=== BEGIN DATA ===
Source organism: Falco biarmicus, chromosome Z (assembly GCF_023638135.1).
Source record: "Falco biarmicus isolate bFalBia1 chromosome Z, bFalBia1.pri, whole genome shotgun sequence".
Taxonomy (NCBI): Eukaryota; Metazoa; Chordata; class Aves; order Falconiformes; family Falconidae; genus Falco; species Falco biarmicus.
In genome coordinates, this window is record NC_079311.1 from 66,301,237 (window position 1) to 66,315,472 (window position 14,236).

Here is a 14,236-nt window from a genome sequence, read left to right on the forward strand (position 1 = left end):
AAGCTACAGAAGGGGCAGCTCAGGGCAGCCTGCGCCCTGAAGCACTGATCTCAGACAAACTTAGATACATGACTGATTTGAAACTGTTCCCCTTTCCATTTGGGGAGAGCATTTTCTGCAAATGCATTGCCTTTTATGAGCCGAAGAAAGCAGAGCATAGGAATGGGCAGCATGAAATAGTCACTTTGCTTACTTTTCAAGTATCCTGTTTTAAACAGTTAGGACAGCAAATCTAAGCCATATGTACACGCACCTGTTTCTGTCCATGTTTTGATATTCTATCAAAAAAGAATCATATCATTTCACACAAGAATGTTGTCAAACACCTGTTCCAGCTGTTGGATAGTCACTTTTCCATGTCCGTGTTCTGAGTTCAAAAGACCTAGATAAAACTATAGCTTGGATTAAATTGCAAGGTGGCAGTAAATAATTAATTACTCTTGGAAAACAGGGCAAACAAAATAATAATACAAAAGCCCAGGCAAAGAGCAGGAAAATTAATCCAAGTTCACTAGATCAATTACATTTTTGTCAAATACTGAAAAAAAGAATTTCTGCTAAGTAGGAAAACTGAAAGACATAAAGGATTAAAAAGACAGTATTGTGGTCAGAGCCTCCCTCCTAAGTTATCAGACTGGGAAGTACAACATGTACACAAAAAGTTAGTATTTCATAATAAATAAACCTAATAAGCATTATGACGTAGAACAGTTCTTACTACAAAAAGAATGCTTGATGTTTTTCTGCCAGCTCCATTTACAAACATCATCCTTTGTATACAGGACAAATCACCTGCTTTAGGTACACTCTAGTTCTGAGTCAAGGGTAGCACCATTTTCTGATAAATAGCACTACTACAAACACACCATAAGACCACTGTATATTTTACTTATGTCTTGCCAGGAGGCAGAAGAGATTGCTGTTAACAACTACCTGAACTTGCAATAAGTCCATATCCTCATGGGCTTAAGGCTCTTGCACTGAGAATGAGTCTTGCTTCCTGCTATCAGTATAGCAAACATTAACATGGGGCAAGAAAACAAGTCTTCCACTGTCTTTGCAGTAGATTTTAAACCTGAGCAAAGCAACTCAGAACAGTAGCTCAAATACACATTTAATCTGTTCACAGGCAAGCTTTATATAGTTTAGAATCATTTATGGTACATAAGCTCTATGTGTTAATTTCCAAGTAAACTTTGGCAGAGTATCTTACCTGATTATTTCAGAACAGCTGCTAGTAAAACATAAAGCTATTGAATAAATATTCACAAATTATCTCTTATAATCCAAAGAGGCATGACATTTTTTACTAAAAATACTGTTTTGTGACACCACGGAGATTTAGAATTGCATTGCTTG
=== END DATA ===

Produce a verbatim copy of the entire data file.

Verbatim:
Source organism: Falco biarmicus, chromosome Z (assembly GCF_023638135.1).
Source record: "Falco biarmicus isolate bFalBia1 chromosome Z, bFalBia1.pri, whole genome shotgun sequence".
Taxonomy (NCBI): Eukaryota; Metazoa; Chordata; class Aves; order Falconiformes; family Falconidae; genus Falco; species Falco biarmicus.
In genome coordinates, this window is record NC_079311.1 from 66,301,237 (window position 1) to 66,315,472 (window position 14,236).

Here is a 14,236-nt window from a genome sequence, read left to right on the forward strand (position 1 = left end):
AAGCTACAGAAGGGGCAGCTCAGGGCAGCCTGCGCCCTGAAGCACTGATCTCAGACAAACTTAGATACATGACTGATTTGAAACTGTTCCCCTTTCCATTTGGGGAGAGCATTTTCTGCAAATGCATTGCCTTTTATGAGCCGAAGAAAGCAGAGCATAGGAATGGGCAGCATGAAATAGTCACTTTGCTTACTTTTCAAGTATCCTGTTTTAAACAGTTAGGACAGCAAATCTAAGCCATATGTACACGCACCTGTTTCTGTCCATGTTTTGATATTCTATCAAAAAAGAATCATATCATTTCACACAAGAATGTTGTCAAACACCTGTTCCAGCTGTTGGATAGTCACTTTTCCATGTCCGTGTTCTGAGTTCAAAAGACCTAGATAAAACTATAGCTTGGATTAAATTGCAAGGTGGCAGTAAATAATTAATTACTCTTGGAAAACAGGGCAAACAAAATAATAATACAAAAGCCCAGGCAAAGAGCAGGAAAATTAATCCAAGTTCACTAGATCAATTACATTTTTGTCAAATACTGAAAAAAAGAATTTCTGCTAAGTAGGAAAACTGAAAGACATAAAGGATTAAAAAGACAGTATTGTGGTCAGAGCCTCCCTCCTAAGTTATCAGACTGGGAAGTACAACATGTACACAAAAAGTTAGTATTTCATAATAAATAAACCTAATAAGCATTATGACGTAGAACAGTTCTTACTACAAAAAGAATGCTTGATGTTTTTCTGCCAGCTCCATTTACAAACATCATCCTTTGTATACAGGACAAATCACCTGCTTTAGGTACACTCTAGTTCTGAGTCAAGGGTAGCACCATTTTCTGATAAATAGCACTACTACAAACACACCATAAGACCACTGTATATTTTACTTATGTCTTGCCAGGAGGCAGAAGAGATTGCTGTTAACAACTACCTGAACTTGCAATAAGTCCATATCCTCATGGGCTTAAGGCTCTTGCACTGAGAATGAGTCTTGCTTCCTGCTATCAGTATAGCAAACATTAACATGGGGCAAGAAAACAAGTCTTCCACTGTCTTTGCAGTAGATTTTAAACCTGAGCAAAGCAACTCAGAACAGTAGCTCAAATACACATTTAATCTGTTCACAGGCAAGCTTTATATAGTTTAGAATCATTTATGGTACATAAGCTCTATGTGTTAATTTCCAAGTAAACTTTGGCAGAGTATCTTACCTGATTATTTCAGAACAGCTGCTAGTAAAACATAAAGCTATTGAATAAATATTCACAAATTATCTCTTATAATCCAAAGAGGCATGACATTTTTTACTAAAAATACTGTTTTGTGACACCACGGAGATTTAGAATTGCATTGCTTG